Folks who do combustion, solar physics and atmospheric measurements understand that in such systems where the light source(s) are at the same temperature as the absorbers you cannot naively use the absorption coefficient

]]>Question: How is Su determined when calculating absorption and emission from radiosonde profiles? If you’re using the 2m air temperature as being equal to the surface temperature, you’re assuming your conclusion that ta = tg. On a clear calm day, there can be very large surface temperature gradients when the sun is high above the horizon. On a calm night, the surface temperature can be much lower than the 2m air temperature. An IR thermometer would probably be the best measure of effective surface temperature because it’s effectively measuring Su.

]]>In reference to your comment above April 24, 2011 at 5:01 pm

The method is also sensitive enough to show the signal, if it were there.

and my reply April 25, 2011 at 12:17 am :

Where’s the statistical analysis that shows that the theoretical trend is, in fact outside the 95% confidence limits of the data? Eyeballing the data, I seriously doubt that it is.

Ken Gregory’s spreadsheet had the data to reproduce the global average IR absorption anomaly graph in slide 16 in the AGU presentation. I did a regression analysis in Excel and added the 95% confidence limits for the the regression to the graph. The 95% confidence limits on the slope of the regression are -0.0016 to 0.0027. That means a total change in absorption over the 61 year time period of 0.16 would still be inside the 95% confidence limits. Unfortunately, the CO2 only data isn’t in the spreadsheet, but you can overlay the plots and see that the CO2 line is inside the 95% limits. So the method is not, in fact, sensitive enough to show the signal, as I predicted.

]]>The 2nd case, scenario B has exp(-1.58) not exp(-1.8). ]]>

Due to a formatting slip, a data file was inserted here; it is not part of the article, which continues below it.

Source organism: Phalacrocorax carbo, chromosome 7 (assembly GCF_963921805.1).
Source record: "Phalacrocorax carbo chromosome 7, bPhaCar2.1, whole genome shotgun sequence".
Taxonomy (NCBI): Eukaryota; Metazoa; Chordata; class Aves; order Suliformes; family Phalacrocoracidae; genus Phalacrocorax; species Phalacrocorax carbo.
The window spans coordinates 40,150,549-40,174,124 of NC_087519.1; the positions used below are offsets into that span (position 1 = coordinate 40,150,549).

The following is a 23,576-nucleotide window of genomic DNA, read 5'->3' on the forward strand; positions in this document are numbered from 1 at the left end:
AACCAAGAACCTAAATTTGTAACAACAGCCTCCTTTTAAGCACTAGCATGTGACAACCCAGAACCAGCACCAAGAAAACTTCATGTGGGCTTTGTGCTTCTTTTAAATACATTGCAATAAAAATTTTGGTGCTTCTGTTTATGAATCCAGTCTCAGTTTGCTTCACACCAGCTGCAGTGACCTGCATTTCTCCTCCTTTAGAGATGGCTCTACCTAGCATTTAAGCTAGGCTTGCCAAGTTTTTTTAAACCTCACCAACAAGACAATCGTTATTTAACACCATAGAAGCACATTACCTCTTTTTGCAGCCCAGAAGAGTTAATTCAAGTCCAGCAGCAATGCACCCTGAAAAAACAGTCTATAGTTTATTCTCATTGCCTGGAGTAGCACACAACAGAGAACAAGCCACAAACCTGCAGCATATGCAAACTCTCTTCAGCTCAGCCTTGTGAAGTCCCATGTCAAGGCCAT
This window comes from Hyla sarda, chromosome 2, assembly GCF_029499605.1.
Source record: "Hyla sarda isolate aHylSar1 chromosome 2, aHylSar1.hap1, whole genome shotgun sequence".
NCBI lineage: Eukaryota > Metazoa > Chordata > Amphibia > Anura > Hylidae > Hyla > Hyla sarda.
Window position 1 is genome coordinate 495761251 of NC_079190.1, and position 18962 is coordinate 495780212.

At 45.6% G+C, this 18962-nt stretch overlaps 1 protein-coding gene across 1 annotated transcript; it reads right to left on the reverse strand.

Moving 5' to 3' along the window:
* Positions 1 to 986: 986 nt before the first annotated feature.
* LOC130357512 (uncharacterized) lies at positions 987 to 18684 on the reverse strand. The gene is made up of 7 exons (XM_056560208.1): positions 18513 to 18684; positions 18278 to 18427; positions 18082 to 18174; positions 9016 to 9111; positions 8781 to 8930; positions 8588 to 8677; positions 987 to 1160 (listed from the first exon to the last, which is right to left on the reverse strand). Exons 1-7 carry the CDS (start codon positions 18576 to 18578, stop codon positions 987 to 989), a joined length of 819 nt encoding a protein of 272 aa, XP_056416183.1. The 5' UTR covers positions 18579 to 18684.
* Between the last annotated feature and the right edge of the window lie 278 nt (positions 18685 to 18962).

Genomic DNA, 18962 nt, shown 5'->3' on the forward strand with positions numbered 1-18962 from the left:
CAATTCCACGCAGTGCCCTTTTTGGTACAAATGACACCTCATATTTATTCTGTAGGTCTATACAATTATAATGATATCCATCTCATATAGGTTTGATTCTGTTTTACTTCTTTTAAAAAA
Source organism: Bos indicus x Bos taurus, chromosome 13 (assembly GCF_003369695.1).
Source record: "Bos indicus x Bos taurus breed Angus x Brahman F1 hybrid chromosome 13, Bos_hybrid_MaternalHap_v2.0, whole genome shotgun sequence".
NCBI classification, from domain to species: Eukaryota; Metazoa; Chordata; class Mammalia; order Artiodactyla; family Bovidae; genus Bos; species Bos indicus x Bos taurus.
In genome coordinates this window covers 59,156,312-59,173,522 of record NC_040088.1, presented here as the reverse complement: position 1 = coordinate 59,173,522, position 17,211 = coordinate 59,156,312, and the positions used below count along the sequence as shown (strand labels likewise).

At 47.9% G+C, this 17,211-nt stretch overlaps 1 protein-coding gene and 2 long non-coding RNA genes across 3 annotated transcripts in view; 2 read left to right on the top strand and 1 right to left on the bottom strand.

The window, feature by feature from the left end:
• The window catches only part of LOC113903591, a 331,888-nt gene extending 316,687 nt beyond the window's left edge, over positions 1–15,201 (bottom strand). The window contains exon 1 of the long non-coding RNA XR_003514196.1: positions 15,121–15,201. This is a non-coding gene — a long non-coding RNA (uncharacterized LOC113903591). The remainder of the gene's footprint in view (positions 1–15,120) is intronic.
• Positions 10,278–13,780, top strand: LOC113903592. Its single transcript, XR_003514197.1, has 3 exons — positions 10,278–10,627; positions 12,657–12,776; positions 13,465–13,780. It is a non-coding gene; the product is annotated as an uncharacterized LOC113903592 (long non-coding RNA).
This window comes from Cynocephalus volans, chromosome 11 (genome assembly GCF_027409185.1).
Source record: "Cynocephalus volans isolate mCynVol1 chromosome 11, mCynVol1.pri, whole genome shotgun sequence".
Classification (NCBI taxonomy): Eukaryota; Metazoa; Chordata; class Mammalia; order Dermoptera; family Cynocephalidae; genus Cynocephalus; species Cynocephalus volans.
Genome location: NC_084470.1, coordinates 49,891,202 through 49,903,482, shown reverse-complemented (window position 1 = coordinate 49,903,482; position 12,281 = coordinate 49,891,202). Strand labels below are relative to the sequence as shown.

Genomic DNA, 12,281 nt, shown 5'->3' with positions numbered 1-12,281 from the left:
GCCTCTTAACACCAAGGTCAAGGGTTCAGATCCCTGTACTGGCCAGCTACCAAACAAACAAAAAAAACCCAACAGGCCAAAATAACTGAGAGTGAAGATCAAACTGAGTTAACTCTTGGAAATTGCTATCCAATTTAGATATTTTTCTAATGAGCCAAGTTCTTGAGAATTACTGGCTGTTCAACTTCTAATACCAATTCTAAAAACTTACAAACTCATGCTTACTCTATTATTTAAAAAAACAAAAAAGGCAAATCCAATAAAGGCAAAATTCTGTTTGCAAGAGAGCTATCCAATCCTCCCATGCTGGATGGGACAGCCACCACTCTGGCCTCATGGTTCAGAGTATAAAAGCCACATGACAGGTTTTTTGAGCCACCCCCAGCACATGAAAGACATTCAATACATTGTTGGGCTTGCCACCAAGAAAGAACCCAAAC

I get a decrease in transmittance for the τB = 30 case.

exp(-1.8)*0.8 + exp(-1.8)*0.2 = 0.1653

exp(-1.8)*0.8 + exp(-30)*0.2 = 0.1322

That corresponds to an optical thickness of 2.023. That’s a lot smaller than the weighted arithmetic average, though.

]]>And in doing so realized that – of side interest only – the optical thickness is not really the (alleged) constant.

It is transmittance that is really the (alleged) constant. Planck-weighted optical thickness can increase dramatically with no noticeable impact on transmittance.

And of course the calculation in M2010 (and M2007) is really Planck-weighted transmittance converted back to optical thickness.

For those few who might be interested..

Suppose you have only 2 parts of the spectrum, A & B. And suppose A is 80% of the weighted spectrum and B is 20%:

**Scenario 1**

τ_{A} = 1.8

τ_{B} = 1.8

This is nice and simple τ_{av} = 1.8.

Transmittance, t = e^{-1.8} = 0.165

**Scenario 2**

τ_{A} = 1.58

τ_{B} = 30

This averaging is nice and simple as well, τ_{av} = 1.58 x 0.8 + 30 x 0.2 = 7.26

Ok, so optical thickness has had a massive increase.

Transmittance, t = e^{-1.58} x 0.8 + e^{-30} x 0.2 = 0.165

Transmittance is the same.

*So an “average optical thickness” increases by a factor of 4, while “average transmittance” is constant.*

I should point out that this is not describing any flaw in Miskolczi’s methodology, as the maths he describes in his paper convert a global transmittance back to an optical thickness.

But average or global optical thickness is actually slightly different. It’s a definition thing..

Of curiosity value only.

]]>Gn = (Su + K – OLR)/OLR

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